The complications around Mumbai’s street contestations exist partly because globality and political modernity in Mumbai are unfinished projects that, in their partiality, also contain a potential for productive negotiation and imaginative exchange. Surely the word globality has wide-ranging connotations, variously understood as a set of policies or linkage with transnational circuits of capital, goods, and people (Tsing 2000), and the project of modernity is unfinished everywhere (Gaonkar 2001). But here I specifically refer to the experience of modernity as “a question of difference” (Ferguson 1999) and the related sense of globality as an (often illusory) “transcendence of place” (Mazzarella 2003, 55). Consider Jumbo King, the restaurant chain that hoped to modernize the vada pao by taking it off the streets and giving it a sheen of international respectability. Dozens of Jumbo King restaurants opened throughout Mumbai (Shanbaug 2014) in the mid-2000s. Their innovation was to sell vada pao but without its associated street sociality. Moving away from the bustling street corners where vada pao are usually sold, Jumbo King situates its vada pao in the sanitized aesthetic of international fast food chains. These small storefronts are brightly lit and have big signs clearly displaying menu items and prices. Whereas street vada pao come wrapped in recycled newspaper, Jumbo King’s vada pao are served in waxed paper printed with company insignia.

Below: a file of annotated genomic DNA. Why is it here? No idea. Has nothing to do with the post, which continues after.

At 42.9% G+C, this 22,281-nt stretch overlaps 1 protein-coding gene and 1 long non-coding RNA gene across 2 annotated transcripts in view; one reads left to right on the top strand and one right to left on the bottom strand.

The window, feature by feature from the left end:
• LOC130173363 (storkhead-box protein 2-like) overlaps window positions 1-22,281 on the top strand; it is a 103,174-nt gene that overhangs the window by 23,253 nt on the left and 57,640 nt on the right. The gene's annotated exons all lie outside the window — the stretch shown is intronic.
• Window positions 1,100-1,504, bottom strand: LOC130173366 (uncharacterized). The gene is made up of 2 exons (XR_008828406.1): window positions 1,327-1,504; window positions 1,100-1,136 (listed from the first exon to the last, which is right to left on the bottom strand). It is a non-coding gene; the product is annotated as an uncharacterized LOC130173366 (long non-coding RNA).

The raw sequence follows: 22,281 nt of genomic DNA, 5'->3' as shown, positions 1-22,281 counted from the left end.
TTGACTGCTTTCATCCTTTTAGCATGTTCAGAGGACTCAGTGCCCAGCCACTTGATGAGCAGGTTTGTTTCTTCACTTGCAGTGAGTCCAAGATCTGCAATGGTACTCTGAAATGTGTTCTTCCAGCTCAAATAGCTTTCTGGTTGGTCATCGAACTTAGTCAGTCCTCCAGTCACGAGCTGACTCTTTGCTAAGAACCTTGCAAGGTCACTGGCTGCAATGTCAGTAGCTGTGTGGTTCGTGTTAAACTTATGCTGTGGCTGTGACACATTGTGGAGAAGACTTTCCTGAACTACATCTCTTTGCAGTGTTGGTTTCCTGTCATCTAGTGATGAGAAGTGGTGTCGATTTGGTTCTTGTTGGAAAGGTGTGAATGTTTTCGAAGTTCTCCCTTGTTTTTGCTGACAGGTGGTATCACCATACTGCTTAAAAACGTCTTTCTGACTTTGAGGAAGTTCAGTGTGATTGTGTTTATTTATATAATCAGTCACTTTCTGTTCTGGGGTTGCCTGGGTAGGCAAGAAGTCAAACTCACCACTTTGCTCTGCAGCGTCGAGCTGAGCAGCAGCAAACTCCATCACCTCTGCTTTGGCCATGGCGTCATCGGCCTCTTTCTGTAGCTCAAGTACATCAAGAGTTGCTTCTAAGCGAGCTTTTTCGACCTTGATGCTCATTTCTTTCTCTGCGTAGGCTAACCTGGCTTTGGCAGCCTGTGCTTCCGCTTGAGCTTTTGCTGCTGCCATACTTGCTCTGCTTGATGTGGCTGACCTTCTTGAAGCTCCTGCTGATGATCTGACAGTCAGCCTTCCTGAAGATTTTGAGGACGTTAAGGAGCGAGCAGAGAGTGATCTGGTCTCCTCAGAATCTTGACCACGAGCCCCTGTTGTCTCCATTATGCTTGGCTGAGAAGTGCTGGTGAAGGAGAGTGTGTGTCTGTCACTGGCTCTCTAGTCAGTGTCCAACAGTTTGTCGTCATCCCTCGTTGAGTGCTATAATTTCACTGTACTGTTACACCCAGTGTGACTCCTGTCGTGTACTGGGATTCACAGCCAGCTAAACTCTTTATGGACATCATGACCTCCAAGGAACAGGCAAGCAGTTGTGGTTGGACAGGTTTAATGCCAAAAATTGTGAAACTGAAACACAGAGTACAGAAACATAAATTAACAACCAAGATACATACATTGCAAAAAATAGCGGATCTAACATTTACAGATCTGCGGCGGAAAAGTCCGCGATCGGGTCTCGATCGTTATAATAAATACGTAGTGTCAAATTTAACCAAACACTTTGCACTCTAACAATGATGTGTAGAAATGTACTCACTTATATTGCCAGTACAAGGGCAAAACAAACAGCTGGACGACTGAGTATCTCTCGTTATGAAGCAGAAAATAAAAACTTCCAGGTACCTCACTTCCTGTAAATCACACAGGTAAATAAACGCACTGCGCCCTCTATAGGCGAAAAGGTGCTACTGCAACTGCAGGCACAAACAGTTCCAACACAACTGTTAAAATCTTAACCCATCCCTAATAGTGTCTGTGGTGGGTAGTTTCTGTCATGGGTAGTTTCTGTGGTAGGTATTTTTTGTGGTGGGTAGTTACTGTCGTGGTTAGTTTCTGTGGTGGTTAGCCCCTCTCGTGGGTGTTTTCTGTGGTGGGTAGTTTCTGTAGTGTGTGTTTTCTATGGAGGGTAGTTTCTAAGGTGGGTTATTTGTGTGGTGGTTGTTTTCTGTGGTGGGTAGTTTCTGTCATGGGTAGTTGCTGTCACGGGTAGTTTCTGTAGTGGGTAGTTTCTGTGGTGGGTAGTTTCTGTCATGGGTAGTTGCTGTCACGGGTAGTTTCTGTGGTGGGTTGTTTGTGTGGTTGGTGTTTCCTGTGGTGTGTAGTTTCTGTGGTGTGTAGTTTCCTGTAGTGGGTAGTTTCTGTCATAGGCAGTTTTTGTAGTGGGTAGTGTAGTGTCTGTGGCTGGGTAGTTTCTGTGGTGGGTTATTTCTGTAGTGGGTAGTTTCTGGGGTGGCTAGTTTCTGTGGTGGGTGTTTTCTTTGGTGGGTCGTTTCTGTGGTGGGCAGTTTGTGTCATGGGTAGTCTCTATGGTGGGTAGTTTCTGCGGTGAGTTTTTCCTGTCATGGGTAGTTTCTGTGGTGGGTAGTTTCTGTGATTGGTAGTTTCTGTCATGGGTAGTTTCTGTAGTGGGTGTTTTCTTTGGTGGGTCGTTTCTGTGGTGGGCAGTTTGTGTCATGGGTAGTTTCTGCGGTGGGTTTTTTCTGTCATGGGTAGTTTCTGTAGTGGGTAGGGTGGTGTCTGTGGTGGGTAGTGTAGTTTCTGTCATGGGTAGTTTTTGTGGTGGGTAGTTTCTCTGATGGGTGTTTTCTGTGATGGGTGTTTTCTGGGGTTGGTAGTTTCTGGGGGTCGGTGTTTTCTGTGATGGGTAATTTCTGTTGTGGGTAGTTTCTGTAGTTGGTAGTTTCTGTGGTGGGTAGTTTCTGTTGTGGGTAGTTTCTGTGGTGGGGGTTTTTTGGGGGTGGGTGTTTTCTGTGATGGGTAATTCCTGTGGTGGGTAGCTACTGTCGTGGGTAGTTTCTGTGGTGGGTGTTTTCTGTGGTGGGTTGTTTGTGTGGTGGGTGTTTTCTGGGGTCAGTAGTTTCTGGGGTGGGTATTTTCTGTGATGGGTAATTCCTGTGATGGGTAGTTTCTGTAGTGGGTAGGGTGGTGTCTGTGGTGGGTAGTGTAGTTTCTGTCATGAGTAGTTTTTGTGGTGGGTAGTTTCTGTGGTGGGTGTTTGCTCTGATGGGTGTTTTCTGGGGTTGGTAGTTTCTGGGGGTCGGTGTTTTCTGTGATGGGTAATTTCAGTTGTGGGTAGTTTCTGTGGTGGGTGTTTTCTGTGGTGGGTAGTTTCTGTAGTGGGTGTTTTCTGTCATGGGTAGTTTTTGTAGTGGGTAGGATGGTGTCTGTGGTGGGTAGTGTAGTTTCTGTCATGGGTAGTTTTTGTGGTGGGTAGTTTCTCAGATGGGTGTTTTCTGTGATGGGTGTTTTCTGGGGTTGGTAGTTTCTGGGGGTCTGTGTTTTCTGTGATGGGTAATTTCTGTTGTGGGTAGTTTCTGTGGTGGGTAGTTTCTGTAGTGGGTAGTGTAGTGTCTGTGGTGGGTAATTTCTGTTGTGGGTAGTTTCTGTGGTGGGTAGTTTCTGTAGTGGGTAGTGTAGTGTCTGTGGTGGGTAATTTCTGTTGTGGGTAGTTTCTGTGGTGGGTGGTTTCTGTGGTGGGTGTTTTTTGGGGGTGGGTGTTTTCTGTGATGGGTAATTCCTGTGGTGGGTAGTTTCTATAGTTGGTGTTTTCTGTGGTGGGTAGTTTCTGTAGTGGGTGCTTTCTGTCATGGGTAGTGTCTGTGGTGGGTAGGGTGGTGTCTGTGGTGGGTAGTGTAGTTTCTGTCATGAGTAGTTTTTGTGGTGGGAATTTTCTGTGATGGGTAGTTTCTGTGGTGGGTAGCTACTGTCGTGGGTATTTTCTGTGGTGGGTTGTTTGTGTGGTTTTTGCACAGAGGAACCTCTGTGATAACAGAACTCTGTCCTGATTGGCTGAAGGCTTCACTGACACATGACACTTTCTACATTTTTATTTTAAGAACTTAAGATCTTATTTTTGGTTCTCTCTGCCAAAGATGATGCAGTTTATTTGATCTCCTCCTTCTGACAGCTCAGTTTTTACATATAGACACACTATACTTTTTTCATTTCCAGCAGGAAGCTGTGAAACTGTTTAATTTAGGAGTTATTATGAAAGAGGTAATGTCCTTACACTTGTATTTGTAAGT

When the first Jumbo King stores opened, they introduced themselves to the city with billboard advertisements saying: “We aim to make the vada pao world class.” Borrowing the language of civic boosters and international consulting firms such as McKinsey & Co. was significant: Jumbo King was not only transforming a popular snack; it was also transforming the image of the city. But as I argue, we need to explore the symbolic and imaginative worlds that swirl alongside seemingly obvious political economic processes. Urban interventions like Jumbo King do not simply reflect a trend toward corporatized and sanitized public space but also link street vending, and the humble vada pao in particular, with a desire for world belonging that has had a long historical legacy in India. Jumbo King’s billboard thus “offers a solution to a puzzle,” as Mazzarella (2003) discusses in the context of the Mumbai advertising industry, of how to reconcile the culturally embedded, intimate sphere with outward aspirations for globality.